Self respect comes before taking abuse
Don’t get annoyances mixed up with violent, destructive behaviors
Lately, I have been thinking about all the work we put into relationships.
My boyfriend and I go through the ups and downs that are so annoyingly typical in long-term relationships. I can handle those moments, but this past week I helped him move to Clemson. This made me think about how common it is in our love lives that we find ourselves asking the unanswerable: Is the difficulty really worth it?
It seems like we go through all these fiery rings and lion dens of problems just to put ourselves within aiming distance of a broken heart. At any moment that special someone could withdraw his or her offer of “happily ever after,” and where would that leave poor Cinderella?
Don’t ask me; I don’t think anyone has the answer to that question except the one posing such a nail-biter. In some cases, calling it quits should be at the top of the agenda, and in others holding out for the moment when it pays off is the best option.
Whatever the correct answer is, it should be because of you, the questioner, and you alone. If I only know one thing about relationships, which may very well be true, it’s that not enough people take control of their lives and their messed up relationships.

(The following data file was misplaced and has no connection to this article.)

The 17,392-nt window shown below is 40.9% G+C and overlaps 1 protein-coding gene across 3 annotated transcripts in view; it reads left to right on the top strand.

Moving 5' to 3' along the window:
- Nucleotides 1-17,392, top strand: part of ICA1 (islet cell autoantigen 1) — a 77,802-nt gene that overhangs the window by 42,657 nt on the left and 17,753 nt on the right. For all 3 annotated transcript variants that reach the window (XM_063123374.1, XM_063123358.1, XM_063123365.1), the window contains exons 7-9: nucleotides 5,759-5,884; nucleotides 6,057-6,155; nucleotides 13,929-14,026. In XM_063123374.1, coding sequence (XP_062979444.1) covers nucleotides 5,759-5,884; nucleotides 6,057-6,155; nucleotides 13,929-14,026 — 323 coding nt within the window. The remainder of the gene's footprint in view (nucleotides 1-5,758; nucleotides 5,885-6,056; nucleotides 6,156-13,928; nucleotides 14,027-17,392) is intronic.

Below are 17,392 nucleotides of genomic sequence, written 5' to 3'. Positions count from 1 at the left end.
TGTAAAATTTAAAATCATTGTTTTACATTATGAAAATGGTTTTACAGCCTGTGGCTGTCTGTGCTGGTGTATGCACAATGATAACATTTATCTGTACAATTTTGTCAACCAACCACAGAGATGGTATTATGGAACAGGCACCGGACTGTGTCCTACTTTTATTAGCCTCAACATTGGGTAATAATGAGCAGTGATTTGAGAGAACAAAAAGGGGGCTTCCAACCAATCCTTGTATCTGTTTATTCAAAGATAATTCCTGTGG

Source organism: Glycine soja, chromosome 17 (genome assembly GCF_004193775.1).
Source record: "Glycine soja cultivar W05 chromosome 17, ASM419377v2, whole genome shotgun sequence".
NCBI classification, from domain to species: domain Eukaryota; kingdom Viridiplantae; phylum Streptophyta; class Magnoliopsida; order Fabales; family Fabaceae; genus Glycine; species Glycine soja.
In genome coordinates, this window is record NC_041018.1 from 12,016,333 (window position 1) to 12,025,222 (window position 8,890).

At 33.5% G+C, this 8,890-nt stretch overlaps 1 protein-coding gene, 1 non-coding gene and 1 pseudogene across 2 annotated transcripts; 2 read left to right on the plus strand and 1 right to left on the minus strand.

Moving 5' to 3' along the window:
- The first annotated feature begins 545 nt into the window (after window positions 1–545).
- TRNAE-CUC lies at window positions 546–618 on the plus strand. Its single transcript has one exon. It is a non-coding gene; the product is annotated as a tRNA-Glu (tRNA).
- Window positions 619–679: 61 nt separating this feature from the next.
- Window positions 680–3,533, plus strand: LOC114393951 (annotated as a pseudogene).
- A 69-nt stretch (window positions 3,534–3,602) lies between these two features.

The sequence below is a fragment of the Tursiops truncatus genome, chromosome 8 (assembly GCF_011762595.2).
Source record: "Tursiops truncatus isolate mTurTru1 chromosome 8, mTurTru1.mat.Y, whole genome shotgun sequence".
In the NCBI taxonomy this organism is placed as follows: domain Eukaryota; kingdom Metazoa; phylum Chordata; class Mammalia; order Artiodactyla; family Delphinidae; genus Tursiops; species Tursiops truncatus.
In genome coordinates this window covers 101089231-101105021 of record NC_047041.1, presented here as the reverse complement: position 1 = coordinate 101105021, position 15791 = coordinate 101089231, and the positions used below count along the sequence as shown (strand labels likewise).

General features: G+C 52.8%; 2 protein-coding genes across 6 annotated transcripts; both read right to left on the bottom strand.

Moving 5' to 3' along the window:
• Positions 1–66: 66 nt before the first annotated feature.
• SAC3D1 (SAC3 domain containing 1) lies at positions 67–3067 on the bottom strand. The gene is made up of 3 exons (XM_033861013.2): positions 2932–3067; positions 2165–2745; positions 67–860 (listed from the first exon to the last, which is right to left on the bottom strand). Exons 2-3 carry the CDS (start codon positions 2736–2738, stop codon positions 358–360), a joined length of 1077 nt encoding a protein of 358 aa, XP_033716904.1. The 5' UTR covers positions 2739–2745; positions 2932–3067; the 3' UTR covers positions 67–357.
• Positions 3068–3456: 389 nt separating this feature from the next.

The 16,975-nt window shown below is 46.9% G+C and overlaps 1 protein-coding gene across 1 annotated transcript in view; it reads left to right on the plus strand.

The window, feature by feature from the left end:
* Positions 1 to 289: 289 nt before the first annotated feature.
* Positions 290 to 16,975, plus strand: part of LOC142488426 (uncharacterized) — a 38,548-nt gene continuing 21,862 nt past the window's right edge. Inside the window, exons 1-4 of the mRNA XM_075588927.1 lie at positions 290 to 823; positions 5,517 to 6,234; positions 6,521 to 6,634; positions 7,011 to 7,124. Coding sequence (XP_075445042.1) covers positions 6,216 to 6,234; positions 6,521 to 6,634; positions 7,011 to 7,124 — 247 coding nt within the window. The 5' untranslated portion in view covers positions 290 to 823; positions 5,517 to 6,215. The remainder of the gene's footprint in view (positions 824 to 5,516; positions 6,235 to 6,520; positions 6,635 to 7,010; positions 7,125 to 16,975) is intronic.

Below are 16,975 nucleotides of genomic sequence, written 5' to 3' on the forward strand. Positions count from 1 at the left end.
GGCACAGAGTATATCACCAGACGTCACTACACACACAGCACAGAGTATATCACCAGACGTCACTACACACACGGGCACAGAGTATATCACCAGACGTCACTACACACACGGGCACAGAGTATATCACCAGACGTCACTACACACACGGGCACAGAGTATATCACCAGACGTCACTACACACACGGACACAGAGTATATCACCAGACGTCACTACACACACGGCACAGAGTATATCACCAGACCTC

I once had a friend cry and cry because she always dated mean guys, jerks and losers, but the truth is she did that to herself. She chose those kinds of guys and allowed all those complications to take over her fairytale. Every week, cable television makes a killing telling stories of women (or men) who let their significant others rule their lives. Women get abused all the time because they can’t stand up and say, “This is my life and my body, not yours.”
The women’s movement hasn’t come this far to let others knock us down because they are physically stronger. During the past few decades women have more than proven that they are just as capable as men. Women should be proud enough and strong enough to stand up and tell that bully to stop pushing them around.
I’m sick of those “My boyfriend is a jerk and made me cry” phone calls. Don’t keep going back for more abuse; just accept that walking away really is the best thing for you. Maybe it is a problem that life isn’t like a fairytale, a movie or any kind of fictitious story ready to promise an “ever after” of Clemson-less bliss, but bad relationships come and go on your command alone.
It is obvious to me that sticking with someone who abuses you – verbally, mentally or physically – is a dumb thing to do. And knowing the difference between abuse and putting up with his quirks is important. Bad habits can be worth all the work, even though Clemson still sucks.
(Originally written 8.29.2006)